Polytechnique awards engineering scholarship to Indigenous student from Alberta

By Cole Fortner and Kelsey Patterson

MONTREAL – An Indigenous student from Alberta is the latest recipient of an engineering scholarship created to honour the victims of the Montreal massacre of 1989.

Brielle Chanae Thorsen was awarded the Order of the White Rose scholarship from Montreal’s Ecole Polytechnique on Thursday morning in a virtual ceremony.

The $30,000 prize is given to a female Canadian engineering student who intends to pursue her engineering studies at the graduate level.

“I want to follow in the footsteps of my father, who is also an engineer,” said Thorsen in a statement. “Throughout my academic career I’ve had the opportunity to explore different facets of mechanical engineering. I’m now in a position to make an informed choice about what inspires me most, which is specializing in sustainable energy.”

Thorsen is currently pursuing a master’s degree in mechanical engineering at Queen’s University in Kingston, Ont.

The Cochrane, Alta., native says she ultimately wants to give back to Canada’s First Nations.

“I am a strong Nehiyaw Iskwew (Cree woman) and a fearless female engineer,” she said. “I plan to use my knowledge to benefit Indigenous communities in the north, and to run my own business.”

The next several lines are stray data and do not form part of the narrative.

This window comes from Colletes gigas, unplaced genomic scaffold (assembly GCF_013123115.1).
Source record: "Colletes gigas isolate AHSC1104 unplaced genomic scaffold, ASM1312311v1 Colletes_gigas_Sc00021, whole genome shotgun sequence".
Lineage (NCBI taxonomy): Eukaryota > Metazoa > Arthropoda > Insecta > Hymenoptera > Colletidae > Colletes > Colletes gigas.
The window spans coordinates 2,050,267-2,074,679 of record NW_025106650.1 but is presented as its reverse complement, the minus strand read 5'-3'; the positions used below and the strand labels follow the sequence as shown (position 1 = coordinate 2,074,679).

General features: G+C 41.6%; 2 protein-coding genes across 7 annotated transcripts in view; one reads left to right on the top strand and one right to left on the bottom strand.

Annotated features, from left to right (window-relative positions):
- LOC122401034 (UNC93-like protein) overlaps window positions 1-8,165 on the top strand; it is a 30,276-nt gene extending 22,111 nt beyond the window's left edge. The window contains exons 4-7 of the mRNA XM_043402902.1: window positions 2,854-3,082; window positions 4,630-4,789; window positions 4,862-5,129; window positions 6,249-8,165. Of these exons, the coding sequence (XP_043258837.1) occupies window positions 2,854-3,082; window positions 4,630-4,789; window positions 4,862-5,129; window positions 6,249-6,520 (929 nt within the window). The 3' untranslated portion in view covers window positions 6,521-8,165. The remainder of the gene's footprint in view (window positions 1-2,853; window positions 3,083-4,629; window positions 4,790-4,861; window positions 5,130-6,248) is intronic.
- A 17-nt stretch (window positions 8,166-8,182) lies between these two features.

The Order of the White Rose commemorates the victims of the Polytechnique tragedy.

On the evening of Dec. 6, 1989, a gunman entered the Montreal university, killing 14 women in an anti-feminist mass slaying before taking his own life.

“We all need to remember the women who came before us, especially the victims and survivors of the Polytechnique tragedy,” said Thorsen. “We must all have an equal opportunity to pursue a rewarding career without being the targets of discrimination or violence, regardless of our gender, race, sexuality, or religion.”

Police enter the Ecole Polytechnique after gunman Marc Lepine opened fire at the school in Montreal on Dec. 6, 1989. THE CANADIAN PRESS/Shaney Komulainen

Thorsen was selected for the prestigious award based on her strong academic record and achievements – both in and out of the university setting.

Her notable achievements include:

  • Developing projects to reduce greenhouse gas emissions and to help mountain search-and-rescue teams;
  • Being elected to the American Indian Science and Engineering Society (AISES);
  • Taking part in the Queen’s Aboriginal Access to Engineering (AAE) initiative;
  • Receiving the Queen’s University Peer Leadership Award;
  • Organizing the IndigeSTEAM Power2Choose Indigenous youth summer camp;
  • Volunteering for Sagesse, a Calgary-based domestic violence prevention group;
  • Representing Alberta in rowing at the 2017 Canada Summer Games

Thorsen is the sixth recipient of the Order of the White Rose scholarship, which was created in 2015 – the 25th anniversary of the shooting.

The previous winners are Edith Ducharme, Viviane Aubin, Ella Thomson, Liane Bernstein and Tara Gholami.

WATCH: Last year’s commemoration of the Polytechnique massacre 

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